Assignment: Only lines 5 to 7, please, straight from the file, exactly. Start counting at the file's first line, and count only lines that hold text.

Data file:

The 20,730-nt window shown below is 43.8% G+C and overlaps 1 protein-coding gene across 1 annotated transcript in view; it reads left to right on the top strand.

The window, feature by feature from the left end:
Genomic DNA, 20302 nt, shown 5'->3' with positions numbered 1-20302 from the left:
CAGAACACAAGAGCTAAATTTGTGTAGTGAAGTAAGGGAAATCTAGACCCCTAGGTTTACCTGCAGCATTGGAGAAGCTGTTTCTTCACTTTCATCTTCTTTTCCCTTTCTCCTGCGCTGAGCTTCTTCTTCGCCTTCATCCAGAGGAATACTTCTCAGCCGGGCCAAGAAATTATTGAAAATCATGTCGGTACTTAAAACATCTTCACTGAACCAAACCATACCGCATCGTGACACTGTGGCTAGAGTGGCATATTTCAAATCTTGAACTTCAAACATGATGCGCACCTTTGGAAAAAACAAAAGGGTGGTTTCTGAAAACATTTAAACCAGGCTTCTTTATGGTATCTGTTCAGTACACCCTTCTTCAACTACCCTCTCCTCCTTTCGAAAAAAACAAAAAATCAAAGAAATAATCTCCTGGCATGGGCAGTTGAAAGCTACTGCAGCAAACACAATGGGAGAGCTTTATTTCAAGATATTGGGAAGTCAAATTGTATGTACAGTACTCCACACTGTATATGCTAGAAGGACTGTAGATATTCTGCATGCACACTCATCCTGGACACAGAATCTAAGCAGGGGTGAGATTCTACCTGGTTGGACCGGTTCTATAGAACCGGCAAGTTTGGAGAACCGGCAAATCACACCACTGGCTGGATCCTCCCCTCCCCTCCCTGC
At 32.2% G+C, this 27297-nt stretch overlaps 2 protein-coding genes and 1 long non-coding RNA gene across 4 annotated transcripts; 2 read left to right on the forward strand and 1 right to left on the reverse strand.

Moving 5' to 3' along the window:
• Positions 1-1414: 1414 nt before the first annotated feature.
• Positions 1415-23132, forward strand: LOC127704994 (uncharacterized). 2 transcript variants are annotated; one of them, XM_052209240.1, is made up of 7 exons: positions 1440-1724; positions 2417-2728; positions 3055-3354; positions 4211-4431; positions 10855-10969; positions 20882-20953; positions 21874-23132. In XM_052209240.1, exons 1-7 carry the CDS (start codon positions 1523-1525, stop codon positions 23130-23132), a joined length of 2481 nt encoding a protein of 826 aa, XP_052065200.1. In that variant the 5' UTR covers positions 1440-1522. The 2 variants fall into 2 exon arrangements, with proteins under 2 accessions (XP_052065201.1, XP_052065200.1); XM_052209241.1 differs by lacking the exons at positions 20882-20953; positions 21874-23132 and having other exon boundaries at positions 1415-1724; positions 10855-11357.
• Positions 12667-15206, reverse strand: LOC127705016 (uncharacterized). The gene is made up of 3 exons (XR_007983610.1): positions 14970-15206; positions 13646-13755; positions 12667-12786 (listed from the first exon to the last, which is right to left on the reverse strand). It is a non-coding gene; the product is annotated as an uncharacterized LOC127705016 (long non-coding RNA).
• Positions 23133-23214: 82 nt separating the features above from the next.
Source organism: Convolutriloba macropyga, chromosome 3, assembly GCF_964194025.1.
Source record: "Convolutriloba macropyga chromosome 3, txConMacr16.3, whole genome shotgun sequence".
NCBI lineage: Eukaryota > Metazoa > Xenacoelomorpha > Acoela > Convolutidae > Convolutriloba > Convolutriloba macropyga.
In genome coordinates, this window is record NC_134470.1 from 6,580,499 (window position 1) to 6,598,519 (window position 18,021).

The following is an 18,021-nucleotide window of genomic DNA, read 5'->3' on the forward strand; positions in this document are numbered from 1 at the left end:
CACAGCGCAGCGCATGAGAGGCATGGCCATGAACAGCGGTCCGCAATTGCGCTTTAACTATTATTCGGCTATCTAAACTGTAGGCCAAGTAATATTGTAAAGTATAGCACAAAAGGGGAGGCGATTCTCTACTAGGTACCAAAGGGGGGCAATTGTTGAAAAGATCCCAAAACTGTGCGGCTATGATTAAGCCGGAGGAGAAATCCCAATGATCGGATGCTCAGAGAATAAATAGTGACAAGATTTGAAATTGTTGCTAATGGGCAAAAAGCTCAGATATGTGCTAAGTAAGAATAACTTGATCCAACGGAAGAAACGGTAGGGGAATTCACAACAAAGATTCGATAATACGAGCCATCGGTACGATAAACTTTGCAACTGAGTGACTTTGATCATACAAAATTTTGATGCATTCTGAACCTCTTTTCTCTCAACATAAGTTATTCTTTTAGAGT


At 32.2% G+C, this 27297-nt stretch overlaps 2 protein-coding genes and 1 long non-coding RNA gene across 4 annotated transcripts; 2 read left to right on the forward strand and 1 right to left on the reverse strand.

Moving 5' to 3' along the window:
• Positions 1-1414: 1414 nt before the first annotated feature.